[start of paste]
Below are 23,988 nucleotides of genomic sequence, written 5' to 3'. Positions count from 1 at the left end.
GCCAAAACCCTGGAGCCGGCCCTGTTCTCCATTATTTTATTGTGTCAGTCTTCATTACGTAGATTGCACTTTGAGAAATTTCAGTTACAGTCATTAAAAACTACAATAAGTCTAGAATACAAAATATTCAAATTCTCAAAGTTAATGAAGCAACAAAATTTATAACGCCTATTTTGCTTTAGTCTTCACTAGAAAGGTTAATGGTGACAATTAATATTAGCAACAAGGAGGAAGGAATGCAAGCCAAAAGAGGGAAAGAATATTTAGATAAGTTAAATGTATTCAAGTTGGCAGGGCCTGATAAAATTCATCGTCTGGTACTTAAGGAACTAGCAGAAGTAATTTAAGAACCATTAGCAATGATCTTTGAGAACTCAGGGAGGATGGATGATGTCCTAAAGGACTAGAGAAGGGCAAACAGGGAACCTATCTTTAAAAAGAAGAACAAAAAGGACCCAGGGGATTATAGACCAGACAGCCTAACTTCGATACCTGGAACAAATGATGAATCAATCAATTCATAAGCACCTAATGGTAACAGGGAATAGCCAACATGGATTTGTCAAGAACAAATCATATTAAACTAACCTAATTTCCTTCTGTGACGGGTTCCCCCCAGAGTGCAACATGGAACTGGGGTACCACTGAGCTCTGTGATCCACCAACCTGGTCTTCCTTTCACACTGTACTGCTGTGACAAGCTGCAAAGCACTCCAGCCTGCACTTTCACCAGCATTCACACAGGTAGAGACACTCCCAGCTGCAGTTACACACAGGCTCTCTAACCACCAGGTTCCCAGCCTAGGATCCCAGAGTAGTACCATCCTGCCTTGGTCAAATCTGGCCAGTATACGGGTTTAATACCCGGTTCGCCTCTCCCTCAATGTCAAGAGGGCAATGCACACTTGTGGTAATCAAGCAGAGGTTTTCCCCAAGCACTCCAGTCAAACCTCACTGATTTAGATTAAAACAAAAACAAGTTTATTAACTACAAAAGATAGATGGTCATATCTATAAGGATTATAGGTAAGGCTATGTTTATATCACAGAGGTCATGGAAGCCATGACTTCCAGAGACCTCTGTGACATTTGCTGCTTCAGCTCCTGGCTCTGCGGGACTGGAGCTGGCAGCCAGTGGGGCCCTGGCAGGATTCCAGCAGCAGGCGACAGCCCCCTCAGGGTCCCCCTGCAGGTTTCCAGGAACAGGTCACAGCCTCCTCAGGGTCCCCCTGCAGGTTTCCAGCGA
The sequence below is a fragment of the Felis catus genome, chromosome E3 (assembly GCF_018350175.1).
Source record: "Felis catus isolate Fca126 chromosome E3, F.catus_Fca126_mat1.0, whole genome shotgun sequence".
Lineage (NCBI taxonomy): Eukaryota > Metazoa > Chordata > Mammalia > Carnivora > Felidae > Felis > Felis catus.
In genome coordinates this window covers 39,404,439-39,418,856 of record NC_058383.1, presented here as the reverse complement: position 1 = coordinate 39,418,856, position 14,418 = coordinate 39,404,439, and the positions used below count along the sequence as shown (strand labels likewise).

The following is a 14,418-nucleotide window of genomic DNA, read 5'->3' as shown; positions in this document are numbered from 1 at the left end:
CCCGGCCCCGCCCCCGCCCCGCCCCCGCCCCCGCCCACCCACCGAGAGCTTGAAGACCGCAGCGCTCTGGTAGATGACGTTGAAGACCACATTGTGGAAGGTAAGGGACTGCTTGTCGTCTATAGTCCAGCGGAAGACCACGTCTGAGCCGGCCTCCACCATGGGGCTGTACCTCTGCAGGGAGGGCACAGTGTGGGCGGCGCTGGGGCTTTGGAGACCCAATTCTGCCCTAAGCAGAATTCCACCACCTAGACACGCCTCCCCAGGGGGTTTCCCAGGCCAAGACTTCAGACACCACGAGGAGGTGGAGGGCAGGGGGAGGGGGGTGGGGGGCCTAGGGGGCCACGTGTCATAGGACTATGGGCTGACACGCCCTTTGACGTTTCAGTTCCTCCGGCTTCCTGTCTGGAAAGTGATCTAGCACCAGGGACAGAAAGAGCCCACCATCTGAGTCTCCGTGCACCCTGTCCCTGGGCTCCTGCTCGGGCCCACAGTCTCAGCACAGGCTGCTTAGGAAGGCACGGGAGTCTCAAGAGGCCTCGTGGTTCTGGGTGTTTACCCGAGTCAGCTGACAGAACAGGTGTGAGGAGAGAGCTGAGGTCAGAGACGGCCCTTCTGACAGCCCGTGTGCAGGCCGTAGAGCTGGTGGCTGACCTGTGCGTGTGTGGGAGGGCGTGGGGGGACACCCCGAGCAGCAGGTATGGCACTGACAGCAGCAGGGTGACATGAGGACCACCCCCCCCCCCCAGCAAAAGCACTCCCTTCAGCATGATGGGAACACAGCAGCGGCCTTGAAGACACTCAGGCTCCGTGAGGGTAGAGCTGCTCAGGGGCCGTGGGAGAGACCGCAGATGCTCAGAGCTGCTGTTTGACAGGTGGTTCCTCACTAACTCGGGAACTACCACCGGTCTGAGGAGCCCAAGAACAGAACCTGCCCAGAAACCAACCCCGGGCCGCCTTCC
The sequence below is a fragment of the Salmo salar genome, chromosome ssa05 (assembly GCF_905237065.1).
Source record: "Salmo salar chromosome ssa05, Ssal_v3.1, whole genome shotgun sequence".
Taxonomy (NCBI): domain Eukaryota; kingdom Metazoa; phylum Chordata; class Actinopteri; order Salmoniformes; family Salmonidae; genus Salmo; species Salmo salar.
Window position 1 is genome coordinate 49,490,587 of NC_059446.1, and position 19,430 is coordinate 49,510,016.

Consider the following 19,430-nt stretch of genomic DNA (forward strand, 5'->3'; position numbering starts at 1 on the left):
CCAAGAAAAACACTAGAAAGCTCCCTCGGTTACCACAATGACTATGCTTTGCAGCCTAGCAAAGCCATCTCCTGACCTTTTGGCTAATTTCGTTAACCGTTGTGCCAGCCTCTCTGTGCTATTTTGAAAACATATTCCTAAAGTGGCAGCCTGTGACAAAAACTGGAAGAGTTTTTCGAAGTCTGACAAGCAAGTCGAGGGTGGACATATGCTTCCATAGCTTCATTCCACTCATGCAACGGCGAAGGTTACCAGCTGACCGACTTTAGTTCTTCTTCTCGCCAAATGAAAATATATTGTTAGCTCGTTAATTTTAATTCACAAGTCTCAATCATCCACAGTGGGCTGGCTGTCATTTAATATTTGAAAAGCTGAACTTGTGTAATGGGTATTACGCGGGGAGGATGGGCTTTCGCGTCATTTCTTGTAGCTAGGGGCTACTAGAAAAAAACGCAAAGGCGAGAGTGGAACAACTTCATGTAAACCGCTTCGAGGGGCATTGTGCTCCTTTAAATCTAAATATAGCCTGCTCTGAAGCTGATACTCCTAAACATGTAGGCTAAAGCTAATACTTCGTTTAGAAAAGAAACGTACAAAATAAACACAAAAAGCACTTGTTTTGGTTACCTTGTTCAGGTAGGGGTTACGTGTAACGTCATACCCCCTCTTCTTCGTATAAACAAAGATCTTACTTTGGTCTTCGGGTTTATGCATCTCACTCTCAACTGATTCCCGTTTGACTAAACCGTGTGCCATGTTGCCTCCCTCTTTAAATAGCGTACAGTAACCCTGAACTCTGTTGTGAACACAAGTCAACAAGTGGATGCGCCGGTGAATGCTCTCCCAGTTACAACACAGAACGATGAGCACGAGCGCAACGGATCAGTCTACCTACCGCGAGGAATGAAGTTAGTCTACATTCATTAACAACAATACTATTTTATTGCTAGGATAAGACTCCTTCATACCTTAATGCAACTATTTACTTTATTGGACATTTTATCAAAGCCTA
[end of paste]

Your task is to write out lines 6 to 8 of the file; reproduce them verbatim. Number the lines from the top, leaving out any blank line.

In genome coordinates this window covers 39,404,439-39,418,856 of record NC_058383.1, presented here as the reverse complement: position 1 = coordinate 39,418,856, position 14,418 = coordinate 39,404,439, and the positions used below count along the sequence as shown (strand labels likewise).

The following is a 14,418-nucleotide window of genomic DNA, read 5'->3' as shown; positions in this document are numbered from 1 at the left end:
CCCGGCCCCGCCCCCGCCCCGCCCCCGCCCCCGCCCACCCACCGAGAGCTTGAAGACCGCAGCGCTCTGGTAGATGACGTTGAAGACCACATTGTGGAAGGTAAGGGACTGCTTGTCGTCTATAGTCCAGCGGAAGACCACGTCTGAGCCGGCCTCCACCATGGGGCTGTACCTCTGCAGGGAGGGCACAGTGTGGGCGGCGCTGGGGCTTTGGAGACCCAATTCTGCCCTAAGCAGAATTCCACCACCTAGACACGCCTCCCCAGGGGGTTTCCCAGGCCAAGACTTCAGACACCACGAGGAGGTGGAGGGCAGGGGGAGGGGGGTGGGGGGCCTAGGGGGCCACGTGTCATAGGACTATGGGCTGACACGCCCTTTGACGTTTCAGTTCCTCCGGCTTCCTGTCTGGAAAGTGATCTAGCACCAGGGACAGAAAGAGCCCACCATCTGAGTCTCCGTGCACCCTGTCCCTGGGCTCCTGCTCGGGCCCACAGTCTCAGCACAGGCTGCTTAGGAAGGCACGGGAGTCTCAAGAGGCCTCGTGGTTCTGGGTGTTTACCCGAGTCAGCTGACAGAACAGGTGTGAGGAGAGAGCTGAGGTCAGAGACGGCCCTTCTGACAGCCCGTGTGCAGGCCGTAGAGCTGGTGGCTGACCTGTGCGTGTGTGGGAGGGCGTGGGGGGACACCCCGAGCAGCAGGTATGGCACTGACAGCAGCAGGGTGACATGAGGACCACCCCCCCCCCCCAGCAAAAGCACTCCCTTCAGCATGATGGGAACACAGCAGCGGCCTTGAAGACACTCAGGCTCCGTGAGGGTAGAGCTGCTCAGGGGCCGTGGGAGAGACCGCAGATGCTCAGAGCTGCTGTTTGACAGGTGGTTCCTCACTAACTCGGGAACTACCACCGGTCTGAGGAGCCCAAGAACAGAACCTGCCCAGAAACCAACCCCGGGCCGCCTTCC